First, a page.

In order to watch local TV throughout the house, I bought a Tablo DVR. ($195). This device purports to let you Watch, Record, Pause and Stream Free Broadcast HDTV. You connect it to your local network and use their iOS and Apple TV apps to watch and record local TV. The device and apps get mixed reviews, and there is no way to try it out without getting it into the house. To use it as a DVR you need to attach your own USB hard drive, and we have a few of those sitting around. The Tablo needs to be connected to an HDTV antenna, and I bought a new one of those for $35. It will go into the attic, and the Tablo will be wired to our internet router.

The Money

Over the last two years, I paid about $150 / month for internet (75 MB/s up and down), TV (including HBO and some other premium stuff), and our landline phone. The bill went up to $170 / month when that contract expired, which is why I contacted Verizon. They didn’t have anything for me – apparently you have to be a new customer now to get any kind of deal, and my bill was not going down without a drastic decrease in service.

When I contacted Verizon, I was prepared to keep paying for cable TV. Their “Your deals are over, your price is going up and you have no choice” attitude was what did it for me. This is not really primarily about money for us. But I’m pretty happy to be shipping the cable box back to Verizon. We paid $500 for it over the course of the past four plus years, and the interface is really pretty terrible. To keep getting cable at the level we want, we would need to pay about $170 / month.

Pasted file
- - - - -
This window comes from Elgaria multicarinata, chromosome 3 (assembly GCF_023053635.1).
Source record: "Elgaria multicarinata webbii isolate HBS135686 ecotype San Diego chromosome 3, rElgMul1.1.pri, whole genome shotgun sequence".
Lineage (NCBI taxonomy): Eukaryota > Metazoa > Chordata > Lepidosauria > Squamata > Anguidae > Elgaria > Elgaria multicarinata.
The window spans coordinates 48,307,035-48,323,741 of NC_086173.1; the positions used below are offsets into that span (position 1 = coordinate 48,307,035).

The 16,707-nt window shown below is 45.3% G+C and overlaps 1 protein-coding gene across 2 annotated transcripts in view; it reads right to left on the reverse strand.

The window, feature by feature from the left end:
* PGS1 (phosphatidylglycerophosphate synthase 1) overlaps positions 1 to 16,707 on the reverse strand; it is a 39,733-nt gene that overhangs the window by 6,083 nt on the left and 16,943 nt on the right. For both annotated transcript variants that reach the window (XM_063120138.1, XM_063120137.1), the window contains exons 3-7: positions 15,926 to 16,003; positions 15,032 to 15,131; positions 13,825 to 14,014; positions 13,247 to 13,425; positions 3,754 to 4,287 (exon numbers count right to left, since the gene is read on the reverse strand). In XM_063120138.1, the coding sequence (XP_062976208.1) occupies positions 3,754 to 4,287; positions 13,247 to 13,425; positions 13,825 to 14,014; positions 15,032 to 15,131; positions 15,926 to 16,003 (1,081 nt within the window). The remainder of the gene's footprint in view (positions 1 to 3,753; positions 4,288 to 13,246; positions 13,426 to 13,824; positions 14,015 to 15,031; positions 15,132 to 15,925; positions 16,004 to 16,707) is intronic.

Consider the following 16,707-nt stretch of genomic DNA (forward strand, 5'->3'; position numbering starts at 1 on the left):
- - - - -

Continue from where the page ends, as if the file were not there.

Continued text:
Fios internet alone will cost me half that, or $85 / month. We could probably save some money, especially in the short term, by switching to Comcast, but I’m not interested. Fios has been rock solid. In the decade we’ve had it, we have had zero problems with it. Neither my wife nor I can remember even one instance where the internet has gone down for us.

The Tablo tuner is an upfront cost only. Over a two year period, it comes to $10 / month, so I’ll cost it out that way here.

HBO will cost $15 / month. It is a tribute to their programming that it is the only TV service we are sure we’ll pay for.

Other services will cost somewhere between zero and about $50 / month. This does not count Amazon Prime which we already pay for for the free shipping without watching anything.

Our total will range from $110 and $160 per month.

Red Sox Sadness

I’ve gotten used to having NESN, which allows me to watch pretty much all the Red Sox games I want. There is no way to get NESN other than with a cable subscription. The MLB At Bat app allows you to watch every out of market MLB game, but we live near Boston. I should be able to work around this by setting up a VPN in another market, and I may try this on a Digital Ocean server or something. But it won’t be as easy as picking up the remote and watching NESN, and it will cost me some $$.

Some Last Thoughts

If we wanted to continue getting every channel we had with cable, we would pay about the same amount, and still wouldn’t get NESN. As it is, we’ll pay less, but give up some content that we don’t watch much anyway.

I expect that we’ll gain something else, too. The Apple TV will become the main input to our TV, and while not perfect, its interface is already much better than the Verizon cable box. In addition, I expect that the Apple TV and its apps will continue to get better, and Verizon shows no signs of improving their interface.